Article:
Even worse, the pills, combined with long-remembered relaxation exercises, weren’t working at all to dispel the horrifying wails.

Then a new sound came… the sound of something shuffling in the corridor outside his door.

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That’s when he heard — and saw — the door shudder violently, as something unseen was hurling itself against it from the other side. The impact was enough to make the door visibly shake in its frame.

The voices continued… but this time, they’re joined by “a mad, gibbering chorus of voices… a strange nonsense of broken syllables.”

Gathering his courage, he threw himself onto his tall bookshelf, sending it crashing to the floor, and struggled through the pain in his broken body to shove it against the door, followed by his desk and chairs.

With the crude barricade in place, Josef drew back to the far corner of his room and waited… and eventually, the pounding and grotesque voices faded to silence.

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Many days passed before Josef posted a new update, and in the interim the unseen invaders had periodically returned — scratching at the door, twisting at the knob, muttering in those nightmarish voices.

Josef also reveals that his phone no longer works, his electricity and water have been mysteriously cut off, and he is rapidly running out of food. Any attempts to yell for help out the window are met with only hellish shrieks in reply.

Faced with the possibility of starvation, he is faced with the ultimate choice.

“What happens to me on the other side of the barricade only depends on how sick I really am,” he writes. “I want to believe with a sudden desire I am just ill, simply and profoundly ill. I just need to break through this… I need to go outside.”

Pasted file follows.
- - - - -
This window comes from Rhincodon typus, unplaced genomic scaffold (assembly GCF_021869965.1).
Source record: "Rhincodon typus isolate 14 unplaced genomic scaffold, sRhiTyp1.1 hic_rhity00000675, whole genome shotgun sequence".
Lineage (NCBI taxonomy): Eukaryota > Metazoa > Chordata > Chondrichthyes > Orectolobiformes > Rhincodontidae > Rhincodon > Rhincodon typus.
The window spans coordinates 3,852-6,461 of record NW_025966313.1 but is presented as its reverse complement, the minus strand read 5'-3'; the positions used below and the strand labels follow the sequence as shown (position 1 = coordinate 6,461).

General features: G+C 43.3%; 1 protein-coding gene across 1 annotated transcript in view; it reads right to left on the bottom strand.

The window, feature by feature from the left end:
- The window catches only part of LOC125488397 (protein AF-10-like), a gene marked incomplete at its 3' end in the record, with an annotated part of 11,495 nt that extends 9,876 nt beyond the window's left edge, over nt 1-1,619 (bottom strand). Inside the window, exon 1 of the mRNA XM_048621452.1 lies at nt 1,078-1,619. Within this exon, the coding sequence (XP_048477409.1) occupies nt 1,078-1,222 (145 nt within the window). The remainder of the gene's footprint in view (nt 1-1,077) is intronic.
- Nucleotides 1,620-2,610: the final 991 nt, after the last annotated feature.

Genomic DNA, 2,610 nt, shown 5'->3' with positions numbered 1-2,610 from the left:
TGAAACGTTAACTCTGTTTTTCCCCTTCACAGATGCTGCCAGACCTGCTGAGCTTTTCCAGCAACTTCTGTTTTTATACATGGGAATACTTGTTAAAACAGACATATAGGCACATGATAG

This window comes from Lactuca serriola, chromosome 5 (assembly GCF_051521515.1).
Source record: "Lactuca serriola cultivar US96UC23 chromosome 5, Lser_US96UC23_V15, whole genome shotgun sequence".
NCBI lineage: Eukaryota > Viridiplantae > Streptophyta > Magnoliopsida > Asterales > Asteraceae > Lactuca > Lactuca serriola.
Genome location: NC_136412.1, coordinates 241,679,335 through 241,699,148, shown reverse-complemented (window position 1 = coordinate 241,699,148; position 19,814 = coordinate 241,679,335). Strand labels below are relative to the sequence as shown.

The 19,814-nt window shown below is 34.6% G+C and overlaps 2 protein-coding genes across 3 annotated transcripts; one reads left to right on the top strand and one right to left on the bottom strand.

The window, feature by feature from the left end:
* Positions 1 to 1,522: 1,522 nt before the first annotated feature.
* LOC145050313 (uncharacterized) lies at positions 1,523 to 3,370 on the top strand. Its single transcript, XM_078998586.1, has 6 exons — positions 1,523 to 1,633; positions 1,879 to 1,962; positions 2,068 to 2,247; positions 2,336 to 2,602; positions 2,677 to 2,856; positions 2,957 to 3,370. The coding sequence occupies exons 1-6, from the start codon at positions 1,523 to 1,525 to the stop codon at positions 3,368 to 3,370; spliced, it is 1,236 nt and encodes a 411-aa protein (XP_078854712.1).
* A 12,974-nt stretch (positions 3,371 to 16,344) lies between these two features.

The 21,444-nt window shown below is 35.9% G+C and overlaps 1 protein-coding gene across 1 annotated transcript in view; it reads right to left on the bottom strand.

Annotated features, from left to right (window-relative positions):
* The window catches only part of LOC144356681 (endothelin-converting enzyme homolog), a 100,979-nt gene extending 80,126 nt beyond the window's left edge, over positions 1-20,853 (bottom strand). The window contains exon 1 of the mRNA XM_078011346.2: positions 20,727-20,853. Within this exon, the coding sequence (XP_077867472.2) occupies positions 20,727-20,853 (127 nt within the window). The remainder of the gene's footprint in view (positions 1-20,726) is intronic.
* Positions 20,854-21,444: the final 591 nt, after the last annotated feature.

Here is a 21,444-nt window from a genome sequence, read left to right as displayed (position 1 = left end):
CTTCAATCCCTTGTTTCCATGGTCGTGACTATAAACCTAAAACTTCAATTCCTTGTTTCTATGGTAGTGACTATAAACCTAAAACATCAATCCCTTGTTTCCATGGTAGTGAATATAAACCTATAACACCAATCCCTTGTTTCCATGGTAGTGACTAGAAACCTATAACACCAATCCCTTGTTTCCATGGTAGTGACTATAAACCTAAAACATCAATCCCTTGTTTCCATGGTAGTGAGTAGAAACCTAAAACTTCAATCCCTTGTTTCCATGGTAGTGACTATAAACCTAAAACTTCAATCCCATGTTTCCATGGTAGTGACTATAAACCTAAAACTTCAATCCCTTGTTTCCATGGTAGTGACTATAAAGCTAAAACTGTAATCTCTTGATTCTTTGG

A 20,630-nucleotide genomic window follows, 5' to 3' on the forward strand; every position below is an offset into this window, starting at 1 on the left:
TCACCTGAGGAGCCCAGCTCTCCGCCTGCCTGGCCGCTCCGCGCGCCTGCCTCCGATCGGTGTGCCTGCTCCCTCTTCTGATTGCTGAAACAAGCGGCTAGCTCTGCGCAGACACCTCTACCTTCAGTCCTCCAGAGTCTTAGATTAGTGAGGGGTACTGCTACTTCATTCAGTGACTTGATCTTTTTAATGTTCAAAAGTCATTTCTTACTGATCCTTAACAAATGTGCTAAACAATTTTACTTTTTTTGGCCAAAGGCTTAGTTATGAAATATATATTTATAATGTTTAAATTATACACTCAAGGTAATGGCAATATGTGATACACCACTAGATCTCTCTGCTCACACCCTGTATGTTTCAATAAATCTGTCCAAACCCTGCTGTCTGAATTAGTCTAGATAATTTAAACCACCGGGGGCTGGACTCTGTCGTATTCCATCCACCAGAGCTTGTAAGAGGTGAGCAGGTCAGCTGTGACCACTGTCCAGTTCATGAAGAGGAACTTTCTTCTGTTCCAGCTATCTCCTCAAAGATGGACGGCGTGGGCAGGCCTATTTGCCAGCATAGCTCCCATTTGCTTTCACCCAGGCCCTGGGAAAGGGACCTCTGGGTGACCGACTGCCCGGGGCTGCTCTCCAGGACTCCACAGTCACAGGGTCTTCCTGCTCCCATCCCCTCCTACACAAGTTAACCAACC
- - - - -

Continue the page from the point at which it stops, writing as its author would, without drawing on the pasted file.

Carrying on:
With great effort, he slowly moves the chairs… then the desk… then the bookshelf. He reassures himself that he’s doing the right thing.

Finally, fighting back the terror rising within him, he unlatches the deadbolt and slowly begins to turn the knob, easing the door open a few inches.

“I hear a dry shuffling and a low rising murmur of unfathomable voices,” he writes, and it’s clear his confidence has faded away completely.

“I’m about to do a very stupid thing,” he repeats.

There are no further entries.

If you don’t want to crash the illusion, you might want to stop reading now… but there’s a very interesting epilogue to this tale:

You see, “Josef K” is actually a pseudonym for author Cameron Suey, creator of several “flash fiction” short stories — many of which have evolved into heavily shared creepypastas — and these early works continue to proliferate throughout social media.

Suey has since moved on to write professionally under his own name, but “The Josef K Stores” are still available on his blog, and an edited version of BARRICADE was published in the horror fiction anthology A QUICK BITE OF FLESH from Hazardous Press.